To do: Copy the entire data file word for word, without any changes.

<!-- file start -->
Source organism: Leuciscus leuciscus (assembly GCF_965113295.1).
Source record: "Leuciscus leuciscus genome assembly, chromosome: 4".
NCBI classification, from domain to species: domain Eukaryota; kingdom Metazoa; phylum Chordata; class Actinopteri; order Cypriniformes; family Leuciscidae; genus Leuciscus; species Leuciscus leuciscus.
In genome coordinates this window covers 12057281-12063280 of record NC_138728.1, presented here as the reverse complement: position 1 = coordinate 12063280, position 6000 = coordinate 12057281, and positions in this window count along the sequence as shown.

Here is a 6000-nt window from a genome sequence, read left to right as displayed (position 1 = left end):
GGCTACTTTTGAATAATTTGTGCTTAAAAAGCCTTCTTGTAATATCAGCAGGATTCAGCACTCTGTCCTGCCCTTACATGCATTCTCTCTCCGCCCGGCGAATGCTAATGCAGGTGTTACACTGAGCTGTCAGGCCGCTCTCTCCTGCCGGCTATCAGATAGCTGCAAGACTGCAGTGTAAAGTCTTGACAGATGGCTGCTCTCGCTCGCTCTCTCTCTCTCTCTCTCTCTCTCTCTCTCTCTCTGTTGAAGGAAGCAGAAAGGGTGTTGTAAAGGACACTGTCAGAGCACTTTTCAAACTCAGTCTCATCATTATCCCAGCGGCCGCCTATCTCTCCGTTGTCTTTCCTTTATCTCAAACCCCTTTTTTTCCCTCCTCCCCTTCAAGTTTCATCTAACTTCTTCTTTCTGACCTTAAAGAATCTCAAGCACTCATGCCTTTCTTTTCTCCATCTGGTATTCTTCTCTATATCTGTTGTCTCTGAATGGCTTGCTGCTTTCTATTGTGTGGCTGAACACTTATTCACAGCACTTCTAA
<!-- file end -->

Source organism: Leuciscus leuciscus (assembly GCF_965113295.1).
Source record: "Leuciscus leuciscus genome assembly, chromosome: 4".
NCBI classification, from domain to species: domain Eukaryota; kingdom Metazoa; phylum Chordata; class Actinopteri; order Cypriniformes; family Leuciscidae; genus Leuciscus; species Leuciscus leuciscus.
In genome coordinates this window covers 12057281-12063280 of record NC_138728.1, presented here as the reverse complement: position 1 = coordinate 12063280, position 6000 = coordinate 12057281, and positions in this window count along the sequence as shown.

Here is a 6000-nt window from a genome sequence, read left to right as displayed (position 1 = left end):
GGCTACTTTTGAATAATTTGTGCTTAAAAAGCCTTCTTGTAATATCAGCAGGATTCAGCACTCTGTCCTGCCCTTACATGCATTCTCTCTCCGCCCGGCGAATGCTAATGCAGGTGTTACACTGAGCTGTCAGGCCGCTCTCTCCTGCCGGCTATCAGATAGCTGCAAGACTGCAGTGTAAAGTCTTGACAGATGGCTGCTCTCGCTCGCTCTCTCTCTCTCTCTCTCTCTCTCTCTCTCTCTCTGTTGAAGGAAGCAGAAAGGGTGTTGTAAAGGACACTGTCAGAGCACTTTTCAAACTCAGTCTCATCATTATCCCAGCGGCCGCCTATCTCTCCGTTGTCTTTCCTTTATCTCAAACCCCTTTTTTTCCCTCCTCCCCTTCAAGTTTCATCTAACTTCTTCTTTCTGACCTTAAAGAATCTCAAGCACTCATGCCTTTCTTTTCTCCATCTGGTATTCTTCTCTATATCTGTTGTCTCTGAATGGCTTGCTGCTTTCTATTGTGTGGCTGAACACTTATTCACAGCACTTCTAA